June 23, 2024
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Europe: How carbon pricing affects decarbonisation

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Reforms undertaken as part of the European Green Deal, including the recent update of the EU Emissions Trading Scheme (ETS), are helping to accelerate the EU’s decarbonisation, write Gabriel Papeians and Stefan Feuchtinger.

Gabriel Papeians is a market analyst at Vertis Environmental Finance. Stefan Feuchtinger is the head of market research and analysis at Vertis Environmental Finance.

The EU ETS is the cornerstone of European policy to tackle climate change and encourage the decarbonisation of heavy industries. It is a market-based mechanism, meaning that the price companies must pay to emit greenhouse gas emissions varies with supply and demand.

As part of the Fit for 55 package, the recent market reform has brought important changes, especially tightening the supply from next year onwards. This has created the expectation that EUAs, emission allowances, and, therefore, polluting costs could only go up.

Yet, the timing and interrelation of how supply interacts with demand make it a less straightforward conclusion.

First half of the year was less bullish for EUAs than expected
In the first half of 2023, power emissions experienced a significant drop of around 17% compared to the previous year, translating to approximately 125 million allowances annually should this trend persist until the end of 2023.

Few had expected such a significant drop, at least by the beginning of the year. A warm winter, low industrial demand, high renewable penetration, and dropping gas prices led to this situation.

Our model anticipates a slightly less bearish but still remarkable decline of approximately 14.8% in power emissions for the entirety of 2023 compared to 2022.

Cheaper gas triggered a shift in favour of gas-powered generation over coal, hence leading to the Clean Spark Spread (CSS), representing the theoretical profit margin of an average gas power plant, surpassing the Clean Dark Spread (CDS), reflecting the profitability of an average coal power plant.

Consequently, utilities that had previously hedged their coal power production began to unwind their hedges, at least partially. In other words, it means a sale of EUAs back into the market.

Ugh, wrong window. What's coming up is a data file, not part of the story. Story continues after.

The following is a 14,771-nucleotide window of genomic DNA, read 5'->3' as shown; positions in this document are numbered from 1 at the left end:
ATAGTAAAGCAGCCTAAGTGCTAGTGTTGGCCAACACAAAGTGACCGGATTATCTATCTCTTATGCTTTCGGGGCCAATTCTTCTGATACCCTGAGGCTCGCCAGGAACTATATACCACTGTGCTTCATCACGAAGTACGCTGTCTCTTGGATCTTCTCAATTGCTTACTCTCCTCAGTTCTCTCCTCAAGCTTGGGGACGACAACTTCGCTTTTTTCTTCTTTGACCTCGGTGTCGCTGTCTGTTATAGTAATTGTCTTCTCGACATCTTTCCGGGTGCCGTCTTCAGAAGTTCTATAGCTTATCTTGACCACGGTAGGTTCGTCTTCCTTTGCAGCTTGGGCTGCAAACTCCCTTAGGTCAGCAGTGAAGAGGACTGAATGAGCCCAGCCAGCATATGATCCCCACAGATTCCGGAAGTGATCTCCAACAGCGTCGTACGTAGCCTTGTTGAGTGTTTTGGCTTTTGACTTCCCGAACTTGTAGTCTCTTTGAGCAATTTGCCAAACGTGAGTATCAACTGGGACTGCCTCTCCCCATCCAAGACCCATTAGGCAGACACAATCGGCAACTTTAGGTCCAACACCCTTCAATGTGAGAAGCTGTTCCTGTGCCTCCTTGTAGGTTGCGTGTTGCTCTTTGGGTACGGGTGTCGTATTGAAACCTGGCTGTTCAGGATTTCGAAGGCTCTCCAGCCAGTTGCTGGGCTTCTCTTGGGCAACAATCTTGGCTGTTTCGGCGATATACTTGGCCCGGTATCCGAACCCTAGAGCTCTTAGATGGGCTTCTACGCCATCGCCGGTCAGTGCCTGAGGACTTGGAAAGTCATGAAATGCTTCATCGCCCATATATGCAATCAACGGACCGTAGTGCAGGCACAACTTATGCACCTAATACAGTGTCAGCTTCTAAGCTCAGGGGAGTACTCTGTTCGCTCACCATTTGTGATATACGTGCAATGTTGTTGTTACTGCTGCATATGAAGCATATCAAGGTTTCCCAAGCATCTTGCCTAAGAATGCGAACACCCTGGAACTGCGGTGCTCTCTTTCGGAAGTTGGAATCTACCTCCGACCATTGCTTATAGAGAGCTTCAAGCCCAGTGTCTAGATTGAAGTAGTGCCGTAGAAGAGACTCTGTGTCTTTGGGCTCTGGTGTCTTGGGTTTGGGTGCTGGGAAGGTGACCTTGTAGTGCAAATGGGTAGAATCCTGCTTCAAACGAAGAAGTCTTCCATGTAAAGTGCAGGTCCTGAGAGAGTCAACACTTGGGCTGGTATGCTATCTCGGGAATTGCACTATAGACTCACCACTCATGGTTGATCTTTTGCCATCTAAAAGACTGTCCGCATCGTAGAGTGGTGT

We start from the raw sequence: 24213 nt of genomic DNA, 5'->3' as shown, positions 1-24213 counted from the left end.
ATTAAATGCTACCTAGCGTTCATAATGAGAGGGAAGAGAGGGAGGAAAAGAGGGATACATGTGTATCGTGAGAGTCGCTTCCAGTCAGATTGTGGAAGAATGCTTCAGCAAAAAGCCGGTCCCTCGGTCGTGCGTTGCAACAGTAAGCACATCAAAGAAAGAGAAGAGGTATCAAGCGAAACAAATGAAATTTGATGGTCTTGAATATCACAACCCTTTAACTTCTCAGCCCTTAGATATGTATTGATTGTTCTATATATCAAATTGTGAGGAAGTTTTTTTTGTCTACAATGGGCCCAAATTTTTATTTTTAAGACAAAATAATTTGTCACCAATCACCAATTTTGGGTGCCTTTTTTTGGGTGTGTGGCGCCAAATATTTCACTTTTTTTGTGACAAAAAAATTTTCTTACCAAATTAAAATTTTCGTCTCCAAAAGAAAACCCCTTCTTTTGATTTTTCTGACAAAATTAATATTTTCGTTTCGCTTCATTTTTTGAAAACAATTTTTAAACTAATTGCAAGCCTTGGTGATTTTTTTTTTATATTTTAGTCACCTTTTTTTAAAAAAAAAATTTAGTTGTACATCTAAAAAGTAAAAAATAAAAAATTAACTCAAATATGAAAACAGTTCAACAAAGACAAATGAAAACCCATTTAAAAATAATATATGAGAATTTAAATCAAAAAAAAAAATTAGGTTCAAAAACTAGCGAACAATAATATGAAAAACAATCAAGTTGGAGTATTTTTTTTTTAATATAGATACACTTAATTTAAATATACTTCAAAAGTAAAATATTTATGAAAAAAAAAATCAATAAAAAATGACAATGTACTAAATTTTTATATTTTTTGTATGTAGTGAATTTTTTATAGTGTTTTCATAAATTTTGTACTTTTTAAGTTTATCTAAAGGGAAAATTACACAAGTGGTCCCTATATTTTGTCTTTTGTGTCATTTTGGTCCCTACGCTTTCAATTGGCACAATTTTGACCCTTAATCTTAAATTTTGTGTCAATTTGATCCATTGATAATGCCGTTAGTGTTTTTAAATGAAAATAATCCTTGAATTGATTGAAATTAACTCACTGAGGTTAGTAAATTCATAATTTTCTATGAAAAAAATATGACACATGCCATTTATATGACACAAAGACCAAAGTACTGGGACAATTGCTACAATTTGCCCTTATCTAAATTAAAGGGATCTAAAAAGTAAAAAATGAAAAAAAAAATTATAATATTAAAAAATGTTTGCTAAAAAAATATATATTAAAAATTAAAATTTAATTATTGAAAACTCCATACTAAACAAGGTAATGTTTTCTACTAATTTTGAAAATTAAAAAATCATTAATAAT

This fuel-switching phenomenon implies that when the costs of switching from coal to gas are below zero, it becomes economically advantageous to do so. The margins for fuel switching vary depending on the efficiency of different coal and gas turbines, making it a gauge for the profitability of running gas over coal.

In the near term, the negative fuel switching costs have prompted utilities to sell back EUAs previously locked up in hedges.

However, hedging for coal-powered generation in 2024 is still economically viable, and utilities are expected to continue hedging their year-ahead generation, albeit slower.

The expectation is for utility hedging speed to gradually increase in 2023. The main point of uncertainty is whether it will reach pre-crisis levels.

The data on investment funds’ behaviour, covering most hedge funds and trading houses, has shown shifts from consecutive net length to net short positions since H2-22.

Hedge funds have ventured into net short positions three times since August 2022. A record net short position of 25 million EUAs by the week ending June 2nd triggered a short squeeze, leading to bullish pressure and subsequent covering of short positions. As a result, CO2 prices increased to around €94.85 by June 20th before settling at €89.08 on June 30th.

Since then, hedge funds’ net positions were hovering around the level of 0, the latest data from 21 July shows that funds are now 8.5m long.

Mid-term Outlook for 2025 is neutral to bullish – with volatility
Based on the supply and demand analysis, EUA prices are expected to trade largely sideways on conflicting fundamentals, with an eventual uptick. The forecast predicts an average price of €108 in 2024 and €112/EUAs by the end of 2025.

The long-term Outlook to 2030 remains bullish unless…
In the long term, we expect price fundamentals to be bullish due to the yearly decreasing cap, in line with “fit for 55” targets. The TNAC (Total Number of Allowances in Circulation) is expected to shift downward by 2026 due to a combination of cap reductions, RePowerEU volume frontloading, and the shipping sector’s shift to a significant short position by 2026.

The balance between decreasing supply and demand reductions is expected to tilt towards a tighter market in the decade’s second half.

The main risk exposure of this bullish development is even more substantial emission reductions – i.e. massive decarbonisation in the industrial sectors, whether by better technology or due to carbon leakage. No one has a crystal ball on this, but one thing is clear: EUAs will not see a ceiling any time soon without major decarbonisation.

The fact that hard coal and lignite are pushed out of Europe’s power mix results from several factors, including the EU ETS. If EUAs keep rising, we expect the power sector decarbonisation to accelerate over the following years.

Industry, meanwhile, had been shielded from the full impact of the ETS for years. With the latest ETS reform, that seems to be a thing of the past as changing free allocation rules will mean that every euro of EUA price increase will often mean hundreds of thousands of euros taken out of the pocket of industrials – unless they find ways to decarbonise, Euracitv reports.

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